Dragon’s Dogma does works not because it provides a simulation of progress, but because it exorcises again and again the experience of being presented with choices that have been tamed, brought into the quantifiable realm of the knowable and linear. It reaffirms the faith we have in the idea of progress: the possibility of incrementally improving one’s self, turning experience into substance that carries in its embroidery the acts that led to its making. 

In describing theatrical wrestling as a central myth in Western culture, Roland Barthes compared its fakery against boxing.

The logical conclusion of the contest does not interest the wrestling-fan, while boxing on the contrary always implies a science of the future. In other words, wrestling is a sum of spectacles, of which no single one is a function: each moment imposes the total knowledge of a passion which rises erect and alone, without ever extending to the crowning moment of a result. Thus the function of a wrestler is not to win; it is to go exactly through the motions which are expected of him.

In the same way “good” and “bad” wrestlers act out a moral play where the unrighteous villain is punished with violent exaggeration, Dragon’s Dogma acts out its myth of advancement with the lone hero in rags incapable of doing anything of significant productivity. Only after hours of battles won—each all but impossible for persistent players to fail—do they move forward with new accessories and unlocked attack animations, paid for with experience points and not discovered through skill. 

This darkens the opening epigram. If being non-productive is an indulgent pastime, then all non-indulgent time must be spent surrounded by the expectation of producing, creating, advancing, and, finally, making a show of having done so.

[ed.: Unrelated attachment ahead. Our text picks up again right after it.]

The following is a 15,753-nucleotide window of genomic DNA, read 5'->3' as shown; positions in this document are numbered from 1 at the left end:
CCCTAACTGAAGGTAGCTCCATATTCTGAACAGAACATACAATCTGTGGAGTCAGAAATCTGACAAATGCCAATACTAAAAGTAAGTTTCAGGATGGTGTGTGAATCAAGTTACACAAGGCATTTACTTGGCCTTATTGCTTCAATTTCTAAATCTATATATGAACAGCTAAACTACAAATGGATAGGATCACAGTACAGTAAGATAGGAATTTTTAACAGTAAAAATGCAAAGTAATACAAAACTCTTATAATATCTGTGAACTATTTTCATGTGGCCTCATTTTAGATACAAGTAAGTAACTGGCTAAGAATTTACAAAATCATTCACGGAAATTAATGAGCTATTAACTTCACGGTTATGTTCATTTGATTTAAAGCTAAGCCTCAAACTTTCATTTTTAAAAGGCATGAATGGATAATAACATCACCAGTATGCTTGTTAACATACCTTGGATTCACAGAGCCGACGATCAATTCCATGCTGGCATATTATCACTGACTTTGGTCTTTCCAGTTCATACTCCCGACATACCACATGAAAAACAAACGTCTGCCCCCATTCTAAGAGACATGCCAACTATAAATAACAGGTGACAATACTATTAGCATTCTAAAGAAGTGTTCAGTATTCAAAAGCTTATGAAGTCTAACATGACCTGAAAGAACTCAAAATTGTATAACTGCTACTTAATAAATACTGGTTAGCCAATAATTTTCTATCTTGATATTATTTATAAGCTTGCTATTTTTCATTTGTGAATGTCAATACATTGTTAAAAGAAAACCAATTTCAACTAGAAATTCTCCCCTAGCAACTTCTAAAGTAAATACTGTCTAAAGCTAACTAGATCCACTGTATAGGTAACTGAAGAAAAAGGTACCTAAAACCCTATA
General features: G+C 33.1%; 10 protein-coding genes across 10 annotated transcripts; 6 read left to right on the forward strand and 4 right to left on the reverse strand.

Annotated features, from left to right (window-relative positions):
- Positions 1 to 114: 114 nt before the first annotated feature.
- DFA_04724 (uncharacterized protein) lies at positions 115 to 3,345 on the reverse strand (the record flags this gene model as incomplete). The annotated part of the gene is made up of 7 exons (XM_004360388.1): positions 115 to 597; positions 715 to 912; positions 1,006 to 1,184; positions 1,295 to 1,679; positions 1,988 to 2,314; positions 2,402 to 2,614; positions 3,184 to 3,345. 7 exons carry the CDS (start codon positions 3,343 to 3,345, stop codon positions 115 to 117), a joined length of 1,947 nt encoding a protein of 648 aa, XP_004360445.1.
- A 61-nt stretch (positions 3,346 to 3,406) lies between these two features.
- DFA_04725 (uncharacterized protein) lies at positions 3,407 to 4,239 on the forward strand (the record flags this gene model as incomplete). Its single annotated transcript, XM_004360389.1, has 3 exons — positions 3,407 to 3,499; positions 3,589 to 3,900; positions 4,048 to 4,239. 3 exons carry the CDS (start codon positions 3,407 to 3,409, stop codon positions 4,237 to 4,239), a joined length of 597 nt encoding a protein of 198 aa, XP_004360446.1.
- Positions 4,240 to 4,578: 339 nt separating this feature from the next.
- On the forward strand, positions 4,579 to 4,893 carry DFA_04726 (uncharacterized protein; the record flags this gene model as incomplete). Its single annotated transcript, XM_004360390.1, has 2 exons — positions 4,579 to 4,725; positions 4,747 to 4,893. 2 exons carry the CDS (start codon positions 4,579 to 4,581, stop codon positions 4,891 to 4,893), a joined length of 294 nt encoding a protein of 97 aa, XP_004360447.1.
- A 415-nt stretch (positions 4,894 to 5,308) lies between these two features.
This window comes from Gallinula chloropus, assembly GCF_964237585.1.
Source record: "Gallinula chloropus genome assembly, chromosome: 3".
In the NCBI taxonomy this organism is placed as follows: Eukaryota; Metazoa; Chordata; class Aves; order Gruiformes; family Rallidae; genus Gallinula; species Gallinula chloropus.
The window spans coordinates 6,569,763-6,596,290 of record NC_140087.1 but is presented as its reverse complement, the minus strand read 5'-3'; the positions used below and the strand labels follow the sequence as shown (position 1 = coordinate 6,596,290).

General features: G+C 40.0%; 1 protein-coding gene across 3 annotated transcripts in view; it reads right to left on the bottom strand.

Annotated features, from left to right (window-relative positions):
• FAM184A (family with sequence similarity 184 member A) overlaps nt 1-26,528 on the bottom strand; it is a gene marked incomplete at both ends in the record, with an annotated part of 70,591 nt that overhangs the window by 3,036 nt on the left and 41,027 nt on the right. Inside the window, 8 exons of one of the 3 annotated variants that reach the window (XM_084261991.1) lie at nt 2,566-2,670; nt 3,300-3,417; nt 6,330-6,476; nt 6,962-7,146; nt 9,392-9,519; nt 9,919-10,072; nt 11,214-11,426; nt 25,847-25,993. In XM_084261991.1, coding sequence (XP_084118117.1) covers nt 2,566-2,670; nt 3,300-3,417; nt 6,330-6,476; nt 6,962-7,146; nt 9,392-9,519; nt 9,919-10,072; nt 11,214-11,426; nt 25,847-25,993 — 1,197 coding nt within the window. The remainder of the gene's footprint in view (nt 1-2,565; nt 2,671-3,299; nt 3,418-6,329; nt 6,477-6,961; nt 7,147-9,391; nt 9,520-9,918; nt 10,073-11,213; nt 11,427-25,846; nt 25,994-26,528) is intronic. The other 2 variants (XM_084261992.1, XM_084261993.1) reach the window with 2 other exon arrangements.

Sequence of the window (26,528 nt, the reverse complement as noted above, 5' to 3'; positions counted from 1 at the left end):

Paradoxically, there is nothing to actually produce in the game. Everything that can be had exists already and has been anticipated by its designers. They didn’t know my character would be called Momo and would end up with the gear that she did, but they knew that when I reached level 42 as a warrior I’d be capable of doing a certain amount of damage in combat and that the monsters I’d be given to kill at that level should be able to stand that range of damage for a certain period of time while giving back some of their own to me. Nothing has to be created, but giving away everything from the start would ruin the experience—which wants its vision of a long, woven line threading in and out of the wilderness as if possessed by some manic ghost in another dimension. 

It is this diverting blur of movement that makes it possible to see the game’s drip feed of objects as progress, and the patience of the player enduring under the game’s stilted arithmetic. You win, the game tells you again and again, but you’re still too much the same to be worth anything. It reminds you of this every time your little Momo’s stamina meter runs out and she staggers, unable to move for a few moments while she catches her breath. Go win some more—one more quest, one more object, one more unlocked ability, one more thrillingly useless occupation. Dragon’s Dogma is to videogames what WWE is to sport—an excuse to have an unnatural and insupportable belief reaffirmed.